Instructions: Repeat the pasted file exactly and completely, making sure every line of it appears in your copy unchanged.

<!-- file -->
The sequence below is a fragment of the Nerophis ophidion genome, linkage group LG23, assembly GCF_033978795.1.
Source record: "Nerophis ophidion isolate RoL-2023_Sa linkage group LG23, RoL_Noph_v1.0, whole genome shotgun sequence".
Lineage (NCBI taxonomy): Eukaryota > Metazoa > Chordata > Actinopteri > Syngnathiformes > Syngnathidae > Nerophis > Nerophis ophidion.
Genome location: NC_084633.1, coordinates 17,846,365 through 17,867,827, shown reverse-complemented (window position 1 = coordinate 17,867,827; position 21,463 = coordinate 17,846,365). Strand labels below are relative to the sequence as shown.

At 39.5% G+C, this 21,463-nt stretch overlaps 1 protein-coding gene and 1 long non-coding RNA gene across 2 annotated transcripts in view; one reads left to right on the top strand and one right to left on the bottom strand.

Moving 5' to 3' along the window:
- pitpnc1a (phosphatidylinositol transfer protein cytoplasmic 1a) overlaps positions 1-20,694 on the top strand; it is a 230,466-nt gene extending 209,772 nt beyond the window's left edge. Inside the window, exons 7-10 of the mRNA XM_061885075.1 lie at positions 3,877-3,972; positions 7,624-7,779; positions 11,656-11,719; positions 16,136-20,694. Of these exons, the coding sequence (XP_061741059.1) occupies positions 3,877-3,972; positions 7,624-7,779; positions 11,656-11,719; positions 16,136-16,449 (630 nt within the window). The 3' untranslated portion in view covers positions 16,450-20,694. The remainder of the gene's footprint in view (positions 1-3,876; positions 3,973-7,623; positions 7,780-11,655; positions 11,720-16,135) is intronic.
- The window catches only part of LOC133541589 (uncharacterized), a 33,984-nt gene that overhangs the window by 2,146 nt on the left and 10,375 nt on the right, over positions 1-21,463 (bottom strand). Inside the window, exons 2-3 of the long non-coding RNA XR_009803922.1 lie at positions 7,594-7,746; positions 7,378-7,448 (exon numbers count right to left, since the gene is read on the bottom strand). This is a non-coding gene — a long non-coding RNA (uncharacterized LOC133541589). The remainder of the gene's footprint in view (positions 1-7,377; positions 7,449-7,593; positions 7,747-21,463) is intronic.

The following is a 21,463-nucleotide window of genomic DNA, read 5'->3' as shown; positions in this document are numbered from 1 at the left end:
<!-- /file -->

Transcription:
The sequence below is a fragment of the Nerophis ophidion genome, linkage group LG23, assembly GCF_033978795.1.
Source record: "Nerophis ophidion isolate RoL-2023_Sa linkage group LG23, RoL_Noph_v1.0, whole genome shotgun sequence".
Lineage (NCBI taxonomy): Eukaryota > Metazoa > Chordata > Actinopteri > Syngnathiformes > Syngnathidae > Nerophis > Nerophis ophidion.
Genome location: NC_084633.1, coordinates 17,846,365 through 17,867,827, shown reverse-complemented (window position 1 = coordinate 17,867,827; position 21,463 = coordinate 17,846,365). Strand labels below are relative to the sequence as shown.

At 39.5% G+C, this 21,463-nt stretch overlaps 1 protein-coding gene and 1 long non-coding RNA gene across 2 annotated transcripts in view; one reads left to right on the top strand and one right to left on the bottom strand.

Moving 5' to 3' along the window:
- pitpnc1a (phosphatidylinositol transfer protein cytoplasmic 1a) overlaps positions 1-20,694 on the top strand; it is a 230,466-nt gene extending 209,772 nt beyond the window's left edge. Inside the window, exons 7-10 of the mRNA XM_061885075.1 lie at positions 3,877-3,972; positions 7,624-7,779; positions 11,656-11,719; positions 16,136-20,694. Of these exons, the coding sequence (XP_061741059.1) occupies positions 3,877-3,972; positions 7,624-7,779; positions 11,656-11,719; positions 16,136-16,449 (630 nt within the window). The 3' untranslated portion in view covers positions 16,450-20,694. The remainder of the gene's footprint in view (positions 1-3,876; positions 3,973-7,623; positions 7,780-11,655; positions 11,720-16,135) is intronic.
- The window catches only part of LOC133541589 (uncharacterized), a 33,984-nt gene that overhangs the window by 2,146 nt on the left and 10,375 nt on the right, over positions 1-21,463 (bottom strand). Inside the window, exons 2-3 of the long non-coding RNA XR_009803922.1 lie at positions 7,594-7,746; positions 7,378-7,448 (exon numbers count right to left, since the gene is read on the bottom strand). This is a non-coding gene — a long non-coding RNA (uncharacterized LOC133541589). The remainder of the gene's footprint in view (positions 1-7,377; positions 7,449-7,593; positions 7,747-21,463) is intronic.

The following is a 21,463-nucleotide window of genomic DNA, read 5'->3' as shown; positions in this document are numbered from 1 at the left end: